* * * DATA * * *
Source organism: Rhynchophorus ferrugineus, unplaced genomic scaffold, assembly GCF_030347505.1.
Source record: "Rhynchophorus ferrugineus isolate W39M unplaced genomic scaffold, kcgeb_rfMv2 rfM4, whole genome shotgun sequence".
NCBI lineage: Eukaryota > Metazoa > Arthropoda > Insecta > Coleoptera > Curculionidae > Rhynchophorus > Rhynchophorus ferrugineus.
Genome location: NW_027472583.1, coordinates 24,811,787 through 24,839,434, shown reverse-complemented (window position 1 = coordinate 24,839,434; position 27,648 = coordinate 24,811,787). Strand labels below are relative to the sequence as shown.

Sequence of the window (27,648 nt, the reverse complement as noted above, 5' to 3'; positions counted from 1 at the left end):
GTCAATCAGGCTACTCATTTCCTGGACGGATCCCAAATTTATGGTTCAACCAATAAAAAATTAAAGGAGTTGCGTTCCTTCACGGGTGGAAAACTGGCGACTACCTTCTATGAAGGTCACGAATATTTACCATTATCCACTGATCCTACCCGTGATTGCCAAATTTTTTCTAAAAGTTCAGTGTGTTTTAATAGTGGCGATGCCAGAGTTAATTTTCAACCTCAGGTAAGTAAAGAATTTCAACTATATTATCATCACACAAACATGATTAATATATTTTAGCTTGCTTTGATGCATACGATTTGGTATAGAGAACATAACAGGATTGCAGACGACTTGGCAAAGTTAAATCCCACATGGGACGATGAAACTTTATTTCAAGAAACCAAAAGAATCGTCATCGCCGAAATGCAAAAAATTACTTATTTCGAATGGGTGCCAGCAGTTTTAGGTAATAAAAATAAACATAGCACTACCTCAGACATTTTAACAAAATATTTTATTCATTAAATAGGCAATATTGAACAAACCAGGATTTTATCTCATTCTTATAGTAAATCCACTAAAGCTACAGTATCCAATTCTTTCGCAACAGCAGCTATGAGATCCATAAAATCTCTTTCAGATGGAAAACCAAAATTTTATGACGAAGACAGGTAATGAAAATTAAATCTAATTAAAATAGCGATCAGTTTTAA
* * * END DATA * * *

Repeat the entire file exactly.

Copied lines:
Source organism: Rhynchophorus ferrugineus, unplaced genomic scaffold, assembly GCF_030347505.1.
Source record: "Rhynchophorus ferrugineus isolate W39M unplaced genomic scaffold, kcgeb_rfMv2 rfM4, whole genome shotgun sequence".
NCBI lineage: Eukaryota > Metazoa > Arthropoda > Insecta > Coleoptera > Curculionidae > Rhynchophorus > Rhynchophorus ferrugineus.
Genome location: NW_027472583.1, coordinates 24,811,787 through 24,839,434, shown reverse-complemented (window position 1 = coordinate 24,839,434; position 27,648 = coordinate 24,811,787). Strand labels below are relative to the sequence as shown.

Sequence of the window (27,648 nt, the reverse complement as noted above, 5' to 3'; positions counted from 1 at the left end):
GTCAATCAGGCTACTCATTTCCTGGACGGATCCCAAATTTATGGTTCAACCAATAAAAAATTAAAGGAGTTGCGTTCCTTCACGGGTGGAAAACTGGCGACTACCTTCTATGAAGGTCACGAATATTTACCATTATCCACTGATCCTACCCGTGATTGCCAAATTTTTTCTAAAAGTTCAGTGTGTTTTAATAGTGGCGATGCCAGAGTTAATTTTCAACCTCAGGTAAGTAAAGAATTTCAACTATATTATCATCACACAAACATGATTAATATATTTTAGCTTGCTTTGATGCATACGATTTGGTATAGAGAACATAACAGGATTGCAGACGACTTGGCAAAGTTAAATCCCACATGGGACGATGAAACTTTATTTCAAGAAACCAAAAGAATCGTCATCGCCGAAATGCAAAAAATTACTTATTTCGAATGGGTGCCAGCAGTTTTAGGTAATAAAAATAAACATAGCACTACCTCAGACATTTTAACAAAATATTTTATTCATTAAATAGGCAATATTGAACAAACCAGGATTTTATCTCATTCTTATAGTAAATCCACTAAAGCTACAGTATCCAATTCTTTCGCAACAGCAGCTATGAGATCCATAAAATCTCTTTCAGATGGAAAACCAAAATTTTATGACGAAGACAGGTAATGAAAATTAAATCTAATTAAAATAGCGATCAGTTTTAA